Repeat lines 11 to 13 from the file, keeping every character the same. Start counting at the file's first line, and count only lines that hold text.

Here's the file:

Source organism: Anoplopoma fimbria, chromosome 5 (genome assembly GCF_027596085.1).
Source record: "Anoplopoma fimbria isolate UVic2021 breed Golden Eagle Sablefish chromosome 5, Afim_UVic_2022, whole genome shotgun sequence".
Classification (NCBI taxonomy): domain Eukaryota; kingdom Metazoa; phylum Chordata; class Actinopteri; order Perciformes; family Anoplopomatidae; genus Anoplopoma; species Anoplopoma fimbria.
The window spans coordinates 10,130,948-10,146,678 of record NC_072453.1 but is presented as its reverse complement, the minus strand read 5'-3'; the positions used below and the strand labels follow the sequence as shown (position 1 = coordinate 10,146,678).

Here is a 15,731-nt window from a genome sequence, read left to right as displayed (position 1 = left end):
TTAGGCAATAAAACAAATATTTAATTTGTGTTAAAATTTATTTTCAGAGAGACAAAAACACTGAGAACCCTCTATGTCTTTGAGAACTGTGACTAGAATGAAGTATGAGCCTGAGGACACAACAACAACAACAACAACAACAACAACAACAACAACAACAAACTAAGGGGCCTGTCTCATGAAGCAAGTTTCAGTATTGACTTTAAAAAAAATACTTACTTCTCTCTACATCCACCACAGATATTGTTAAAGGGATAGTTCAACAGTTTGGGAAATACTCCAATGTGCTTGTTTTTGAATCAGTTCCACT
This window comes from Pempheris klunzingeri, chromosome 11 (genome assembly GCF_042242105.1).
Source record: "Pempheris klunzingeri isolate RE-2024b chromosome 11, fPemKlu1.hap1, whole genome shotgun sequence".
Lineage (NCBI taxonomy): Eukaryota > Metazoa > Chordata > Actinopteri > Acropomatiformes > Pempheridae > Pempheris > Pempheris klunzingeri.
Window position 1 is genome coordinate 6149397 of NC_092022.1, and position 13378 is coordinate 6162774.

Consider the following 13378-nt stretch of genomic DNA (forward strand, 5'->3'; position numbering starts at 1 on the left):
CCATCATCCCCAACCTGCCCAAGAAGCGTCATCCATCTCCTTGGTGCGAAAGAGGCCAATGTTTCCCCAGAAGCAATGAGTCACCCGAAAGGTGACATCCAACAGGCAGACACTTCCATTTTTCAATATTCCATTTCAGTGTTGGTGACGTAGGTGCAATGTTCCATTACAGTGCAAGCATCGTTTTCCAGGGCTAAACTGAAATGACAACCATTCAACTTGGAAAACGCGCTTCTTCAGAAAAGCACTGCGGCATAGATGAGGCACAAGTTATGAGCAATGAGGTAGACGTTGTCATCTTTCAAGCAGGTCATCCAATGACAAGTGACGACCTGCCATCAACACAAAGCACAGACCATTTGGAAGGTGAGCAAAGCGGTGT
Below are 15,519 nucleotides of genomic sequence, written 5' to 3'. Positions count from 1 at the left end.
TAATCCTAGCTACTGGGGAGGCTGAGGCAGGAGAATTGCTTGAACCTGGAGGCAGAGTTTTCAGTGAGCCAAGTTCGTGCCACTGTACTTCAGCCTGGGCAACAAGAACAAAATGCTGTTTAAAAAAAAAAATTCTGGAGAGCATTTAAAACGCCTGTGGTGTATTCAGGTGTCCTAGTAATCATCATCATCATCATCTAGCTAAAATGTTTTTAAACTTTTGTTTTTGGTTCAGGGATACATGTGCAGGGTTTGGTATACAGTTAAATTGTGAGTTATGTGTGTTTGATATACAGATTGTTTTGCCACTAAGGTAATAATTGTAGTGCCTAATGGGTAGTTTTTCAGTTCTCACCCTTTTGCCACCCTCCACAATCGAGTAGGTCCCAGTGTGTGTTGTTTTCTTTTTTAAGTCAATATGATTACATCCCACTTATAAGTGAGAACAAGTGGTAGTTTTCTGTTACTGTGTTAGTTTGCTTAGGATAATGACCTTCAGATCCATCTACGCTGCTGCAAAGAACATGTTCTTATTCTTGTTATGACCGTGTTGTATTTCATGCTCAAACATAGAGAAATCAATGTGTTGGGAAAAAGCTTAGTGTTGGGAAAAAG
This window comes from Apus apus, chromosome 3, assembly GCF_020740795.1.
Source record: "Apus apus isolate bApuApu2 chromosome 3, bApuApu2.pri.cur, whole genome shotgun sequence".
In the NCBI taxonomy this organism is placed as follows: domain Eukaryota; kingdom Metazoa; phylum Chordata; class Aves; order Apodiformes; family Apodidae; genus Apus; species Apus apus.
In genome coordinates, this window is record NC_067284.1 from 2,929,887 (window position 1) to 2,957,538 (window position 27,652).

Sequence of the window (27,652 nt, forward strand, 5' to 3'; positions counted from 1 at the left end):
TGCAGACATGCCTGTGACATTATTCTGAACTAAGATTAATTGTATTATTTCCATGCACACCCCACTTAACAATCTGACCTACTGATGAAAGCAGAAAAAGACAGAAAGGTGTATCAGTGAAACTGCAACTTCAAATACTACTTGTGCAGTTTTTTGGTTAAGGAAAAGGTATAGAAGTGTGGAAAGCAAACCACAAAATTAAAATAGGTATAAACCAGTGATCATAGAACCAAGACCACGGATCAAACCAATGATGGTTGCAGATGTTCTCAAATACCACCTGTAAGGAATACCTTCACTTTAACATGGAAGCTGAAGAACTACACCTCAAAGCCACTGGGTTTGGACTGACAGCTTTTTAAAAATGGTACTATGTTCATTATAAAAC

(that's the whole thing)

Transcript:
Consider the following 13378-nt stretch of genomic DNA (forward strand, 5'->3'; position numbering starts at 1 on the left):
CCATCATCCCCAACCTGCCCAAGAAGCGTCATCCATCTCCTTGGTGCGAAAGAGGCCAATGTTTCCCCAGAAGCAATGAGTCACCCGAAAGGTGACATCCAACAGGCAGACACTTCCATTTTTCAATATTCCATTTCAGTGTTGGTGACGTAGGTGCAATGTTCCATTACAGTGCAAGCATCGTTTTCCAGGGCTAAACTGAAATGACAACCATTCAACTTGGAAAACGCGCTTCTTCAGAAAAGCACTGCGGCATAGATGAGGCACAAGTTATGAGCAATGAGGTAGACGTTGTCATCTTTCAAGCAGGTCATCCAATGACAAGTGACGACCTGCCATCAACACAAAGCACAGACCATTTGGAAGGTGAGCAAAGCGGTGT
Below are 15,519 nucleotides of genomic sequence, written 5' to 3'. Positions count from 1 at the left end.